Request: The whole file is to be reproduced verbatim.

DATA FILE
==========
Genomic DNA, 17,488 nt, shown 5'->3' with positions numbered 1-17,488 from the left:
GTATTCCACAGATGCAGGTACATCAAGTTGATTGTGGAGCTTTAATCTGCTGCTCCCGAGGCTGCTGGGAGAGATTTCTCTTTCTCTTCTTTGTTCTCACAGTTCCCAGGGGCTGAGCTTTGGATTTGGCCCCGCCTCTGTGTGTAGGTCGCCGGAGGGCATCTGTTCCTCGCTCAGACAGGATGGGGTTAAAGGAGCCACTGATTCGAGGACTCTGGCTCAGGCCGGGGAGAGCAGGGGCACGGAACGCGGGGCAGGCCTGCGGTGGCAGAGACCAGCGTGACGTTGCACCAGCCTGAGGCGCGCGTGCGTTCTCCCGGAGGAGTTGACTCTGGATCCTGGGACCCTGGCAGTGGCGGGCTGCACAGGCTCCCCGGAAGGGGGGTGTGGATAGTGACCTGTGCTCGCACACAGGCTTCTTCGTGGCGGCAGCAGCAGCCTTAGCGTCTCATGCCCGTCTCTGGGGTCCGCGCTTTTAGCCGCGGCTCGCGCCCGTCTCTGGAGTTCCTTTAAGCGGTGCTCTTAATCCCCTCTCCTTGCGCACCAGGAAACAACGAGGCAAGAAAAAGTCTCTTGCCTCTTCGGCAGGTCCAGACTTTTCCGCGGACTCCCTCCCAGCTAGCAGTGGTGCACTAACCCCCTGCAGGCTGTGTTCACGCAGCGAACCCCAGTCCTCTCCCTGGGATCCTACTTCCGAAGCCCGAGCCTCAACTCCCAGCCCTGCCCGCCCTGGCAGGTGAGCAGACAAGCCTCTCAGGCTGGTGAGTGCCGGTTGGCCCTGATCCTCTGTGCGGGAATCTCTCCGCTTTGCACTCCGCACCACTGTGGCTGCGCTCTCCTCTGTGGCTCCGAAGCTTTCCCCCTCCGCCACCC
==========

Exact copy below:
Genomic DNA, 17,488 nt, shown 5'->3' with positions numbered 1-17,488 from the left:
GTATTCCACAGATGCAGGTACATCAAGTTGATTGTGGAGCTTTAATCTGCTGCTCCCGAGGCTGCTGGGAGAGATTTCTCTTTCTCTTCTTTGTTCTCACAGTTCCCAGGGGCTGAGCTTTGGATTTGGCCCCGCCTCTGTGTGTAGGTCGCCGGAGGGCATCTGTTCCTCGCTCAGACAGGATGGGGTTAAAGGAGCCACTGATTCGAGGACTCTGGCTCAGGCCGGGGAGAGCAGGGGCACGGAACGCGGGGCAGGCCTGCGGTGGCAGAGACCAGCGTGACGTTGCACCAGCCTGAGGCGCGCGTGCGTTCTCCCGGAGGAGTTGACTCTGGATCCTGGGACCCTGGCAGTGGCGGGCTGCACAGGCTCCCCGGAAGGGGGGTGTGGATAGTGACCTGTGCTCGCACACAGGCTTCTTCGTGGCGGCAGCAGCAGCCTTAGCGTCTCATGCCCGTCTCTGGGGTCCGCGCTTTTAGCCGCGGCTCGCGCCCGTCTCTGGAGTTCCTTTAAGCGGTGCTCTTAATCCCCTCTCCTTGCGCACCAGGAAACAACGAGGCAAGAAAAAGTCTCTTGCCTCTTCGGCAGGTCCAGACTTTTCCGCGGACTCCCTCCCAGCTAGCAGTGGTGCACTAACCCCCTGCAGGCTGTGTTCACGCAGCGAACCCCAGTCCTCTCCCTGGGATCCTACTTCCGAAGCCCGAGCCTCAACTCCCAGCCCTGCCCGCCCTGGCAGGTGAGCAGACAAGCCTCTCAGGCTGGTGAGTGCCGGTTGGCCCTGATCCTCTGTGCGGGAATCTCTCCGCTTTGCACTCCGCACCACTGTGGCTGCGCTCTCCTCTGTGGCTCCGAAGCTTTCCCCCTCCGCCACCC